9. Fascinating. I would say that cultural change and language change are part of the same dance. The rise of “Vagueness” as a pseudo-dialect is part of that great shift in American life from an ethic of self-control to an ethic of expressive individualism. Oddly, the more we came to value the individual’s need to express every shade of his mood ring, the less we came to value verbal precision and clarity. Superficial empathy displaced the hard work of judging the tangled web of each other’s motives.

  10. As HR Director for a large organization, I have lamented the lack of writing skills among hopeful candidates for our positions. I had blamed the problem on the “whole language” approach that was all the rage in California until about ten years ago, and I still believe that may be largely to blame. However, it doesn’t completely explain the lack of ability to analyze data and present coherent responses or proposals.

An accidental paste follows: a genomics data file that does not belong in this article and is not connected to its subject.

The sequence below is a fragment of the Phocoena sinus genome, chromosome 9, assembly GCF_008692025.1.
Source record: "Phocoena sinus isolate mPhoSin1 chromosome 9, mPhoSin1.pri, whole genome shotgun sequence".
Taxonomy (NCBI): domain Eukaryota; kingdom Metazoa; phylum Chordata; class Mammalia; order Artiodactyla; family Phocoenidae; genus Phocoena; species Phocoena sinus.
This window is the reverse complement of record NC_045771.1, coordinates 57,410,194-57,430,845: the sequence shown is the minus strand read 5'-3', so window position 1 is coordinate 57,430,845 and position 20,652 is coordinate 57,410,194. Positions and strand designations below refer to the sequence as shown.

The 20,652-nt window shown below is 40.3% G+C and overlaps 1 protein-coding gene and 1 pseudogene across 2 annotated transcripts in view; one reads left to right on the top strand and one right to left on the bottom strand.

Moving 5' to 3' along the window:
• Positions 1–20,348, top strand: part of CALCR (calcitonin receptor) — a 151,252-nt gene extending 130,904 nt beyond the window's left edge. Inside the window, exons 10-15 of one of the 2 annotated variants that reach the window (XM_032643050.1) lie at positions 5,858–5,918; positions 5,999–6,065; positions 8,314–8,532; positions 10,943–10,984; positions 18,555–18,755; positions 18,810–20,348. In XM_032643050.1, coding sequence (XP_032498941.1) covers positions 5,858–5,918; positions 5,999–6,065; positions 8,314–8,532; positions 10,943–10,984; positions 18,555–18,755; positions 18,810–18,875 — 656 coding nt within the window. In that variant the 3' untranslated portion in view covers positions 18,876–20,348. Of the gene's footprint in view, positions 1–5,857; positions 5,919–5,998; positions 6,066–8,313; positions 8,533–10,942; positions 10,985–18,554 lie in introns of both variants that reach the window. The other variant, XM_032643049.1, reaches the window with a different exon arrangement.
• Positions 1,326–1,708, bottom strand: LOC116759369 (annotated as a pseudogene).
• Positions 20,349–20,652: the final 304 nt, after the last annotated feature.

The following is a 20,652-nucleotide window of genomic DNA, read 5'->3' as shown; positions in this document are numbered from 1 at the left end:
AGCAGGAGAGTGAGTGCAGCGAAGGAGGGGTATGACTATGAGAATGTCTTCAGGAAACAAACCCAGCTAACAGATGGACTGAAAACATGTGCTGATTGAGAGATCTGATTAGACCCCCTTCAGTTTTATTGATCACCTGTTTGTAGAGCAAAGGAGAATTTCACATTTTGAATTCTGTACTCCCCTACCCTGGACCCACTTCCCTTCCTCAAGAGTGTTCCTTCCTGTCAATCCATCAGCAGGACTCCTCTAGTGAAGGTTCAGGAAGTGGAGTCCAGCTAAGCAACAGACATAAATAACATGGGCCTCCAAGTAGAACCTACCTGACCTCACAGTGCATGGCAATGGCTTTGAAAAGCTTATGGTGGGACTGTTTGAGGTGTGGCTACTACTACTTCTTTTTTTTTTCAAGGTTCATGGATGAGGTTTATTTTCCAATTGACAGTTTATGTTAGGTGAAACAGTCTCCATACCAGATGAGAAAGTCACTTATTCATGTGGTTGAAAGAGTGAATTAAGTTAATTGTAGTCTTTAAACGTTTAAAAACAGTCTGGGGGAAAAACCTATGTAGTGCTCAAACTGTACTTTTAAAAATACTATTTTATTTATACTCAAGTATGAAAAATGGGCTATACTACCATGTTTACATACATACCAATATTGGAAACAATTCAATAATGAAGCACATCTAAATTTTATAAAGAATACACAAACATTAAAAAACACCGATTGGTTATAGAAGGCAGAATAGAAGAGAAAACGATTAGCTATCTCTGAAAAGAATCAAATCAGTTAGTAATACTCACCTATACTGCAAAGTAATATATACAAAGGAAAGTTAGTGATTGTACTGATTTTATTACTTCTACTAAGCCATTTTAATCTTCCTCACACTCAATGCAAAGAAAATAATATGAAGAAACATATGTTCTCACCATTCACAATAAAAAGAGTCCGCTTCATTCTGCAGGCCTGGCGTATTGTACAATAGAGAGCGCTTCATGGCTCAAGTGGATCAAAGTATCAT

I read recently in the “Wall Street Journal” that the GMAT was being revamped from the standard multiple-choice questions to various series of questions that refer to a graph or table. The article had several examples of the proposed format. Although I mourned the lack of narrative, I had to admit that it did seem to provide a good evaluation of analytical skills. The comments attached to the article were most telling: I couldn’t do it; this is too hard; I don’t understand what this is supposed to prove.
    I used to hear “I weep for the future” and laugh at the sentiment. Now I share it–and I was born in 1965!